Essex: Cable theft sparks new rail misery for commuters

COMMUTERS in north east Essex have again suffered major disruptions on the railways following the latest attempt by thieves to steal live power cables which run above the tracks.

Essex commuters have been hit particularly hard by this type of crime and the county has now experienced 112 incidents of cable theft since April last year.

Trains had to be cancelled during the peak travel time yesterday morning after a section of track on the Norwich to London line was closed at Hatfield Peverel for more than six hours.

Commuters from stations in Colchester, Chelmsford and across the region faced travel misery after thieves cut the live power cable which was left hanging across the track and hit signalling equipment causing it to short circuit.

British Transport Police (BTP) was alerted to the incident shortly before 8am and has now launched an investigation.

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A spokesman said: “BTP is appealing for information following an attempted theft of cable from the lines close to Hatfield Peverel rail station.

“No cable was taken, but the damage caused signalling failure which led to delays to train services and disruption for passengers.

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“The act of stealing, or attempting to steal, cable is extremely dangerous. What thieves don’t realise is that they are working on live cable, carrying up to 25,000 volts, which can cause extensive burns. By attempting to steal it they are seriously putting their lives at risk.”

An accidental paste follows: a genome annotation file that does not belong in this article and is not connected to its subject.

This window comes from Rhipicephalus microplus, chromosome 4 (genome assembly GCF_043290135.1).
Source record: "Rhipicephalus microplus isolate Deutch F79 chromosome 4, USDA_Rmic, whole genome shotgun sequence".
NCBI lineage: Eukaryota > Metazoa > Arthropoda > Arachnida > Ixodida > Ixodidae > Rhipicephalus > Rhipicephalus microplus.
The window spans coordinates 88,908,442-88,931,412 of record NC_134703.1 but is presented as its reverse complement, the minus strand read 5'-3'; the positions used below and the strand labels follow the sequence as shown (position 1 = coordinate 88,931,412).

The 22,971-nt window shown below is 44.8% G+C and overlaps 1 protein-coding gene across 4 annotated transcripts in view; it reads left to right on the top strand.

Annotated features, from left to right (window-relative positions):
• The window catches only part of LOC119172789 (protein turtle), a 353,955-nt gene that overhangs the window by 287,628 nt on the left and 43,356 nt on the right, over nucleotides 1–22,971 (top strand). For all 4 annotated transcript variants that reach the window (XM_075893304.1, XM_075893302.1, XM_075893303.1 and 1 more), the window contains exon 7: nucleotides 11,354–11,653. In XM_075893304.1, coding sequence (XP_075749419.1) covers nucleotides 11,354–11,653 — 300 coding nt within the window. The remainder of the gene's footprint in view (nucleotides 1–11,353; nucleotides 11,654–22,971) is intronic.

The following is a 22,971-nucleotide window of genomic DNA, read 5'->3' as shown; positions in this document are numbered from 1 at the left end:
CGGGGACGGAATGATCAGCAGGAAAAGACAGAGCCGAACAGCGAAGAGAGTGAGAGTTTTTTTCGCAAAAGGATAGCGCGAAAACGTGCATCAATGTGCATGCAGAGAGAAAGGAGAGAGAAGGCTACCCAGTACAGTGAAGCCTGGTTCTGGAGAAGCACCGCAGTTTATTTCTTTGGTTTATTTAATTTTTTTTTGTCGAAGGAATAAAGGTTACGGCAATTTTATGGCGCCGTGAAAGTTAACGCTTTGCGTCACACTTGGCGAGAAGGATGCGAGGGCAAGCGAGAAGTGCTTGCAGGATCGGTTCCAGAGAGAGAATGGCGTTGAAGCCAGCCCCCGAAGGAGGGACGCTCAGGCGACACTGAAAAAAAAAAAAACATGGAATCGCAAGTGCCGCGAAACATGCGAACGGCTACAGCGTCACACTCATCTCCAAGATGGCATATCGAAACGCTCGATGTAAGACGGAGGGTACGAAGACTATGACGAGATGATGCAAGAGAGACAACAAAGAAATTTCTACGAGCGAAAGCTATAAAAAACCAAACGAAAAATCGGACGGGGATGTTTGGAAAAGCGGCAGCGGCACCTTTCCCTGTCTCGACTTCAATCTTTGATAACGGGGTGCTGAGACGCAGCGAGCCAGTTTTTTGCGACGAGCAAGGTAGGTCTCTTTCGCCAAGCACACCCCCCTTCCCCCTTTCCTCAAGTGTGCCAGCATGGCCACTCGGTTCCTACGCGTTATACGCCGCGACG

Andrew Munden, Network Rail route director for Anglia, said: “These criminal acts have to stop. Every day passengers and essential freight deliveries upon which our economy relies are being delayed by thieves looking to make a quick buck at our expense.

“I cannot over-emphasise just how serious these crimes are. Cable thieves deny passengers the service they rightly expect and, through the massive cost to the industry, deny everyone improvements to rail services.

“We are doing everything we can to protect the railway and will continue to work closely with British Transport Police and other rail partners to do everything in our power to deter thieves and bring those who attack our network to justice.”

The line was reopened at about 1.30pm and the service was back to normal by about 3pm.

Figures released by Network Rail on Tuesday revealed that in the Anglia region over the past three years there have been more 600 cancelled trains and more than 6,000 delayed trains due to cable thefts.

The cost to the company through compensation to customers for refunded tickets over that period is �4.5 million.

Anyone with information about these crimes is urged to call BTP on 0800 40 50 40 or Crimestoppers anonymously on 0800 555 111.

Crimestoppers is offering a reward of up to �1,000 for information leading to the arrest and conviction of any cable thieves.

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